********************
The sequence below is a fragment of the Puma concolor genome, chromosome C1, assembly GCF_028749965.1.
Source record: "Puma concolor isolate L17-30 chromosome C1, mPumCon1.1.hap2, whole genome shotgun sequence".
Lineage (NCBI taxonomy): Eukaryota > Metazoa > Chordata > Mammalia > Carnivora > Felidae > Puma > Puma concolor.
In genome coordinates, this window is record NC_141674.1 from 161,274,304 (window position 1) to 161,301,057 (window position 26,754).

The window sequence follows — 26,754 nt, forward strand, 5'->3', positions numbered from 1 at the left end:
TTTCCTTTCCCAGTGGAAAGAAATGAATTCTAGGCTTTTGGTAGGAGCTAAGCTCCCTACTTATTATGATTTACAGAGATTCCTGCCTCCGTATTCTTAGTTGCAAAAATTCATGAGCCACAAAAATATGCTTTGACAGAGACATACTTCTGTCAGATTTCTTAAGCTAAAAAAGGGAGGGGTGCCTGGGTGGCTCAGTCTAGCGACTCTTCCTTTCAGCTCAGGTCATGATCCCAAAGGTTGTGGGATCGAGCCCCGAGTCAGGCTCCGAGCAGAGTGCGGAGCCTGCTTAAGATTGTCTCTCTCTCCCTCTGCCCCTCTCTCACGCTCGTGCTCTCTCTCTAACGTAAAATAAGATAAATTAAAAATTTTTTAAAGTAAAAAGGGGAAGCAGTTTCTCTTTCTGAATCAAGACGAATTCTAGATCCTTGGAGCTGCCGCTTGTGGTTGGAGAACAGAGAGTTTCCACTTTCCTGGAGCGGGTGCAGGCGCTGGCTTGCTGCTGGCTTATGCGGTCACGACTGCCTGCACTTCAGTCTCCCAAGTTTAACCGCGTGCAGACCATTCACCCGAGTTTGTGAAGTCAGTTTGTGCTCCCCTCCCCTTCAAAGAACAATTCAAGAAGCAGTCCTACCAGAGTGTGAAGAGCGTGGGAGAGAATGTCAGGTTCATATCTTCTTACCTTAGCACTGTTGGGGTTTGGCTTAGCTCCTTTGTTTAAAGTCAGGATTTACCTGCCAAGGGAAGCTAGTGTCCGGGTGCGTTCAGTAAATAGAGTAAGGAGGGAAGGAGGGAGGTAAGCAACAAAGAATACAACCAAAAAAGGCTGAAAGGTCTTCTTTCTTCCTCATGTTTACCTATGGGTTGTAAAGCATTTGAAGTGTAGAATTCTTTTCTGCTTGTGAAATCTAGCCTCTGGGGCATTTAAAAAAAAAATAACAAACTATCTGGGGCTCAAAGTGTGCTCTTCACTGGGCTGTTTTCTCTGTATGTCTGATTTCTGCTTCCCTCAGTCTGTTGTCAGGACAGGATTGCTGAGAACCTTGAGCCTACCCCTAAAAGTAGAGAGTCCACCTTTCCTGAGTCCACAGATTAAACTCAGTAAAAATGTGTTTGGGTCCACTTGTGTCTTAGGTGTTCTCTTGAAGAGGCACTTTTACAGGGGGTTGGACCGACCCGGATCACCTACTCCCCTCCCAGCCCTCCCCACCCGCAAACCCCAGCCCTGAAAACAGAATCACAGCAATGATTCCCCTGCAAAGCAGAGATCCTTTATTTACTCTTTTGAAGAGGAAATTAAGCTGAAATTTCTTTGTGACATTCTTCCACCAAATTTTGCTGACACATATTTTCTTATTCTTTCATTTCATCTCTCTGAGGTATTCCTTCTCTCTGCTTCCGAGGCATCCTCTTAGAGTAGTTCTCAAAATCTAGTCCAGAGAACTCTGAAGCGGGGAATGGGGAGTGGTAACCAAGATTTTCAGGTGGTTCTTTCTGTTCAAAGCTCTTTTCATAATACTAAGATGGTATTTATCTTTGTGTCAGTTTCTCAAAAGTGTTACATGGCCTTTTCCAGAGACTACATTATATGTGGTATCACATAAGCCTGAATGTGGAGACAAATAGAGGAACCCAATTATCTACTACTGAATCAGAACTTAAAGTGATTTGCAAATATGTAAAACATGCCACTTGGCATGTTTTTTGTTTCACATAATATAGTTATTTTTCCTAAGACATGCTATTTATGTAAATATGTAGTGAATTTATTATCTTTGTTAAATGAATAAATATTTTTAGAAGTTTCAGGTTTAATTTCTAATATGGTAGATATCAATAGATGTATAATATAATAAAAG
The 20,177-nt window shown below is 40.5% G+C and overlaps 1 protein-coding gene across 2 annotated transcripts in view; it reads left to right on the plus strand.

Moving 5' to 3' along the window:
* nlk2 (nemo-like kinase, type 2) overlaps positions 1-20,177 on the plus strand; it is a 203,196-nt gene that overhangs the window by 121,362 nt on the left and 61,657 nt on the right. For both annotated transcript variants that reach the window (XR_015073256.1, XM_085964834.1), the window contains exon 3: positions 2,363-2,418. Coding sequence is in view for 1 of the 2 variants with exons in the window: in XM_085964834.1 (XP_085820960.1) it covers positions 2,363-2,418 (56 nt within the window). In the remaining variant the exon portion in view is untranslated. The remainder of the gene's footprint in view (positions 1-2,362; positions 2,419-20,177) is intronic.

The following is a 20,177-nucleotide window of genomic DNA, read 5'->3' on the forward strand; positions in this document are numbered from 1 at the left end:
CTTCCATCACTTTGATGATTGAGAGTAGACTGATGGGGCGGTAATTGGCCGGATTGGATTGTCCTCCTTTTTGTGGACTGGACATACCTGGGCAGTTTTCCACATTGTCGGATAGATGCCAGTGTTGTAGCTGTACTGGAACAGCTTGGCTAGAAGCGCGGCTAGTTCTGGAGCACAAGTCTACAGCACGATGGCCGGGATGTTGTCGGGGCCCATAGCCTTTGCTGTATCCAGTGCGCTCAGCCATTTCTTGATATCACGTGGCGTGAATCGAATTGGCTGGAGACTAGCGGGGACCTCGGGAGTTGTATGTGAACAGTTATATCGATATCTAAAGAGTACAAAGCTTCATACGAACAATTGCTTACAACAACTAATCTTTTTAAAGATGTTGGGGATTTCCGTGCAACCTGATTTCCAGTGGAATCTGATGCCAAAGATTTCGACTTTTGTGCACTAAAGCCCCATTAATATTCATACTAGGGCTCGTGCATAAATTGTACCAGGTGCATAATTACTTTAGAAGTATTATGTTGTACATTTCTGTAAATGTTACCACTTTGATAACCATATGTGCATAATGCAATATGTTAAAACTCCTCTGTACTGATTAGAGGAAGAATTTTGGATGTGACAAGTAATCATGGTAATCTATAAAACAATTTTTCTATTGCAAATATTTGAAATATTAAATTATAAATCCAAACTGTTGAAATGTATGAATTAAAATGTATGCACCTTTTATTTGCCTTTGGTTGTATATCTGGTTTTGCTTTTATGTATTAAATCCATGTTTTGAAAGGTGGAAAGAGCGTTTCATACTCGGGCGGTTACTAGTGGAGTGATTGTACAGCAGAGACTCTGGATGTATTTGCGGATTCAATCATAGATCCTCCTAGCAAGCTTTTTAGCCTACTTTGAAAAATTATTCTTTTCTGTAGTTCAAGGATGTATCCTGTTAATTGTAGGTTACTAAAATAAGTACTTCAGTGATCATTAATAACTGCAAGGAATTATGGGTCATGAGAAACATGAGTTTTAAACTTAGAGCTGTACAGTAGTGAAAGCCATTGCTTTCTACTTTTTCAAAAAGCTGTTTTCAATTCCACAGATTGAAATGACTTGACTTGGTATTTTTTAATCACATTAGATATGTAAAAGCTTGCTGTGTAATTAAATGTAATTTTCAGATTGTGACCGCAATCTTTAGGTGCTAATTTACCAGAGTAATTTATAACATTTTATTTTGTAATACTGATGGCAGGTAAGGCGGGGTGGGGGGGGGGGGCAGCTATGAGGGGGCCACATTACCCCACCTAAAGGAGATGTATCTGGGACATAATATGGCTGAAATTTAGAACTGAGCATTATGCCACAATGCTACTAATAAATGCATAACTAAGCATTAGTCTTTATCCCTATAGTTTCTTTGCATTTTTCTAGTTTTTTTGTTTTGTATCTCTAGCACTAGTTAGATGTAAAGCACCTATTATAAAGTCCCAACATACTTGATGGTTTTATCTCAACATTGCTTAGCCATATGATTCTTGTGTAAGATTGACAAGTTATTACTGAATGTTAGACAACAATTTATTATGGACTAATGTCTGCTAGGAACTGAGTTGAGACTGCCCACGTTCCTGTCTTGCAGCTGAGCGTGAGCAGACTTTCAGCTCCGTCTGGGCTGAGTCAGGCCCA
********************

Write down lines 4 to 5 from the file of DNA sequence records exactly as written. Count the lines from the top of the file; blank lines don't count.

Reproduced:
In genome coordinates, this window is record NC_141674.1 from 161,274,304 (window position 1) to 161,301,057 (window position 26,754).

The window sequence follows — 26,754 nt, forward strand, 5'->3', positions numbered from 1 at the left end: